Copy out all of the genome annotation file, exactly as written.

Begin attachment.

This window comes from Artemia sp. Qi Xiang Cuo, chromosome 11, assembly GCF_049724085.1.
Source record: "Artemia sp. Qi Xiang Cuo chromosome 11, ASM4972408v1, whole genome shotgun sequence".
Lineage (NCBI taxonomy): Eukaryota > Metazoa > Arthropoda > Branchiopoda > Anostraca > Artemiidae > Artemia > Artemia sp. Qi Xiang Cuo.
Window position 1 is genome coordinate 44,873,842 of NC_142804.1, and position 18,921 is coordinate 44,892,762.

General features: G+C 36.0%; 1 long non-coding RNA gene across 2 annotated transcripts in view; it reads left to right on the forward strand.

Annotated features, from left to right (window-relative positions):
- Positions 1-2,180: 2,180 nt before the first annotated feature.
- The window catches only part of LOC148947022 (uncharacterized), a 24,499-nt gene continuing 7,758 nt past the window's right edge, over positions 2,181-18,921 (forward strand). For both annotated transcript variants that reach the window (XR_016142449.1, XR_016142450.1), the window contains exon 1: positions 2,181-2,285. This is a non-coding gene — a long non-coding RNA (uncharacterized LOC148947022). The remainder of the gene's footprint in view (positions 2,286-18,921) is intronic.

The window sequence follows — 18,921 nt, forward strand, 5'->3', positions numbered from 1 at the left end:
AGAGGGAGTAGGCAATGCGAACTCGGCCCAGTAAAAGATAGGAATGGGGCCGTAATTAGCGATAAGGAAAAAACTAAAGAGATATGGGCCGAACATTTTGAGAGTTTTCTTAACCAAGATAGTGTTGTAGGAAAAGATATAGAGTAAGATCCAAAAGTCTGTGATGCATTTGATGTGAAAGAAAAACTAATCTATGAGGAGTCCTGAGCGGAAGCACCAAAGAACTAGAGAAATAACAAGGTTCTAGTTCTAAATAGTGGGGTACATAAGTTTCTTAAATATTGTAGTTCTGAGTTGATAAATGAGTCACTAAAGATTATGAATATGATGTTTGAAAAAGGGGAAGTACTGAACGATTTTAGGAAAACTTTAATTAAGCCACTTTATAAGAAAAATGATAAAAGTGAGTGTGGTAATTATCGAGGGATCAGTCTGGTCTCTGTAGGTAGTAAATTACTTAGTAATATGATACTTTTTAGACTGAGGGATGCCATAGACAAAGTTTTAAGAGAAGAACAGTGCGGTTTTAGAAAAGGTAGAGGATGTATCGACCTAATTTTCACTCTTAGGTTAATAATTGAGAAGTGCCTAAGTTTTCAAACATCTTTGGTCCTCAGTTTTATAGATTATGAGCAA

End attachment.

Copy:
This window comes from Artemia sp. Qi Xiang Cuo, chromosome 11, assembly GCF_049724085.1.
Source record: "Artemia sp. Qi Xiang Cuo chromosome 11, ASM4972408v1, whole genome shotgun sequence".
Lineage (NCBI taxonomy): Eukaryota > Metazoa > Arthropoda > Branchiopoda > Anostraca > Artemiidae > Artemia > Artemia sp. Qi Xiang Cuo.
Window position 1 is genome coordinate 44,873,842 of NC_142804.1, and position 18,921 is coordinate 44,892,762.

General features: G+C 36.0%; 1 long non-coding RNA gene across 2 annotated transcripts in view; it reads left to right on the forward strand.

Annotated features, from left to right (window-relative positions):
- Positions 1-2,180: 2,180 nt before the first annotated feature.
- The window catches only part of LOC148947022 (uncharacterized), a 24,499-nt gene continuing 7,758 nt past the window's right edge, over positions 2,181-18,921 (forward strand). For both annotated transcript variants that reach the window (XR_016142449.1, XR_016142450.1), the window contains exon 1: positions 2,181-2,285. This is a non-coding gene — a long non-coding RNA (uncharacterized LOC148947022). The remainder of the gene's footprint in view (positions 2,286-18,921) is intronic.

The window sequence follows — 18,921 nt, forward strand, 5'->3', positions numbered from 1 at the left end:
AGAGGGAGTAGGCAATGCGAACTCGGCCCAGTAAAAGATAGGAATGGGGCCGTAATTAGCGATAAGGAAAAAACTAAAGAGATATGGGCCGAACATTTTGAGAGTTTTCTTAACCAAGATAGTGTTGTAGGAAAAGATATAGAGTAAGATCCAAAAGTCTGTGATGCATTTGATGTGAAAGAAAAACTAATCTATGAGGAGTCCTGAGCGGAAGCACCAAAGAACTAGAGAAATAACAAGGTTCTAGTTCTAAATAGTGGGGTACATAAGTTTCTTAAATATTGTAGTTCTGAGTTGATAAATGAGTCACTAAAGATTATGAATATGATGTTTGAAAAAGGGGAAGTACTGAACGATTTTAGGAAAACTTTAATTAAGCCACTTTATAAGAAAAATGATAAAAGTGAGTGTGGTAATTATCGAGGGATCAGTCTGGTCTCTGTAGGTAGTAAATTACTTAGTAATATGATACTTTTTAGACTGAGGGATGCCATAGACAAAGTTTTAAGAGAAGAACAGTGCGGTTTTAGAAAAGGTAGAGGATGTATCGACCTAATTTTCACTCTTAGGTTAATAATTGAGAAGTGCCTAAGTTTTCAAACATCTTTGGTCCTCAGTTTTATAGATTATGAGCAA